It was only three months ago when people assumed that the turnaround in BLS’ metric for mass layoff events meant an end to something or another. Nope. For the third straight month both mass layoff events and initial claimants for insurance picked up. There is nothing even remotely optimistic about this data… Which probably explains why unlike March when CNBC filled an entire day discussing this brand new datapoint that none of the anchors had heard before, today one would not hear a peep out of them on it. Next month: the 6 month MA gets surpassed on both indications.
Here are my last month’s observations.
(P.S. is continue accelerating redundant? acceleration is a second derivative of speed (or whatever, semantics), so if you "continue" does that make it a third? Are third derivatives more potent in their greenshootery/astroturfery than second derivs?)
Dark pools started in the US more than five years ago and are popular with institutional investors such as banks and asset managers. Their operators say they provide a legitimate service because the execution of large orders is becoming increasingly difficult on normal markets as electronic trading slices orders into ever-smaller sizes, creating an environment where large orders are easily visible to rival traders.
Dark pools have also come under the scrutiny of the Committee of European Securities Regulators (CESR) as part of its review of Mifid. In a report this month the CESR said that, while such dark pools were "unlikely to have attracted much liquidity" so far, it was unclear how the market would develop.
"This is a space whose development regulators may wish to monitor to better understand the impact dark pools may have on the market," it said.
Mifid says market operators must make public details of best bids and offers "on reasonable commercial terms", to allow the investing public to assess trading opportunities.
However, it exempted dark pools from certain obligations under special "pre-trade transparency waivers".
The CESR agreed in February to review all existing Mifid waivers, starting in the second half of this year. It said that work would be fed into any Commission review of dark pool waivers.
Even as conditions in many parts of the credit markets have improved, a big question mark hangs over one large part of the market that is still dysfunctional: the market for securities backed by commercial mortgages.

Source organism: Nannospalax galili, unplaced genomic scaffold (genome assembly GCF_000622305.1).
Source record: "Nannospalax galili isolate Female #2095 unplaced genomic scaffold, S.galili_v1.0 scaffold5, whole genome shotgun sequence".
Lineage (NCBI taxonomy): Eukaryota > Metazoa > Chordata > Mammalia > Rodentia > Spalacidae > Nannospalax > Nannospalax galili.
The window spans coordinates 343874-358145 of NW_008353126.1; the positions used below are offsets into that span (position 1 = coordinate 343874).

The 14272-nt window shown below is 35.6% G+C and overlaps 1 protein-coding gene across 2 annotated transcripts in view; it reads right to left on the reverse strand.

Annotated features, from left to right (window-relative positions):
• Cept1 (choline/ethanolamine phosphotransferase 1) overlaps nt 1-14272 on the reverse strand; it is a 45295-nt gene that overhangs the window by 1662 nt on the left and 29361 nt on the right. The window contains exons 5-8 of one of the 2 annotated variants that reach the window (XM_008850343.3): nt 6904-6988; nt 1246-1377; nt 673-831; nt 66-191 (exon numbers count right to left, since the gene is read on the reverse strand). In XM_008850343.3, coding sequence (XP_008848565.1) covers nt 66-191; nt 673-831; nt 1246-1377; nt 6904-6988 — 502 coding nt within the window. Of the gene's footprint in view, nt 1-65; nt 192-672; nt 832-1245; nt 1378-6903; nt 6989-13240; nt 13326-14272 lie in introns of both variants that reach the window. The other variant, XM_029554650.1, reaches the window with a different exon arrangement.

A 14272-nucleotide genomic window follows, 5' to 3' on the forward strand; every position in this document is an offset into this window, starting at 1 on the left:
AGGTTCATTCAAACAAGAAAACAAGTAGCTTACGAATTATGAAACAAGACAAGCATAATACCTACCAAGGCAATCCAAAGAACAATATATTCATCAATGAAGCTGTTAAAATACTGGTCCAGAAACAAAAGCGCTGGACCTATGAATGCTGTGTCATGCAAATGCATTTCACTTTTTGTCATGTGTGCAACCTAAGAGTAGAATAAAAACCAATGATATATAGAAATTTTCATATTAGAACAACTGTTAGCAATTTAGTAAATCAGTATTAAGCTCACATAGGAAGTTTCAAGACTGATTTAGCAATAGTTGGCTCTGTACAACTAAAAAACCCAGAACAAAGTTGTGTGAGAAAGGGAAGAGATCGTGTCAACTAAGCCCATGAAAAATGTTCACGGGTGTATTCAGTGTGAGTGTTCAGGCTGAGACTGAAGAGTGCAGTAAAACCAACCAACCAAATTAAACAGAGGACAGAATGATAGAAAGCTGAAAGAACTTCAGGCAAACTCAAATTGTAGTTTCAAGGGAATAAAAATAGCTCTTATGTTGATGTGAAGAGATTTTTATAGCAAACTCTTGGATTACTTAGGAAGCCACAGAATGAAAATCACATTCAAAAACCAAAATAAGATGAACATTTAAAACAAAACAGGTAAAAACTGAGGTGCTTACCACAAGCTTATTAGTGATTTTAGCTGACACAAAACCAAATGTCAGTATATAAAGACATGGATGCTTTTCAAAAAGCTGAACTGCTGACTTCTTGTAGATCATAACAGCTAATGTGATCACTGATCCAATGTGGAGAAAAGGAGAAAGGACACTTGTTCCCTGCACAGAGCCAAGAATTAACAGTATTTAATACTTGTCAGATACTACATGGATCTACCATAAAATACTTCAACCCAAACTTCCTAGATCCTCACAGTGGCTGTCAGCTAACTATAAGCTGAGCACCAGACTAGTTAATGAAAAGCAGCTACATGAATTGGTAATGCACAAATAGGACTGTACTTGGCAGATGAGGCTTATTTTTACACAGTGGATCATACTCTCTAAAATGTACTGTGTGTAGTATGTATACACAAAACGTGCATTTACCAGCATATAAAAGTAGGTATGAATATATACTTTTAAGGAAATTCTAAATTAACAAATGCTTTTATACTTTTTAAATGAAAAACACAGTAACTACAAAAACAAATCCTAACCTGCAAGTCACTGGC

On June 15th California implemented another foreclosure moratorium. The California Foreclosure Prevention Act (CFPA) was signed into law by Governor Schwarzenegger which adds another 90 days to the foreclosure process. If you recall, a similar law was put into place in 2008 and turned out to be an utter failure. So what do we do? We virtually create another replica plan for a second go around. The plan will fail on so many levels and we will discuss the reasons why in this article. California has taken a major beating since it was part of the housing bubble mania and is now at the forefront of the bubble bursting.
The problem with dealing with the current foreclosure issue in California is how the issue is being framed. Take this perspective for example:
Falling prices boosted sales of pre-owned homes in May to the highest level since October, the National Association of Realtors estimated Tuesday. Existing-home sales rose 2.4% to a seasonally adjusted annual rate of 4.77 million, the trade group said. Sales have risen in three of the past four months, and are down 3.6% in the past year. The sales increase was less than the 4.85 million rate expected by economists surveyed by MarketWatch. The median sales price fell 16.8% in the past year to $173,000 (worse than the 14.9% we saw last month, which was likely just noise), the third largest year-over-year decline on record. Inventories of unsold homes fell 3.5% to 3.80 million, representing a 9.6-month supply at the May sales pace.
The only region which has seen an increase in year over year sales is the West.
Before last fall’s crash, our economic views here at Casey Research were regarded by many in the mainstream as being extreme and alarmist. Unfortunately, they were also another thing: correct.
Predictably, having been proven right hasn’t changed anything; Wall Street still pooh-poohs us as being part of the lunatic fringe. But that’s okay; while the Suits are wondering if they can back-date their stock options far enough if the economy doesn’t recover, we are poised to profit whether it does or doesn’t.
Personally, I think the U.S. economy has decayed from dead-man-walking status to that of a zombie in the grave.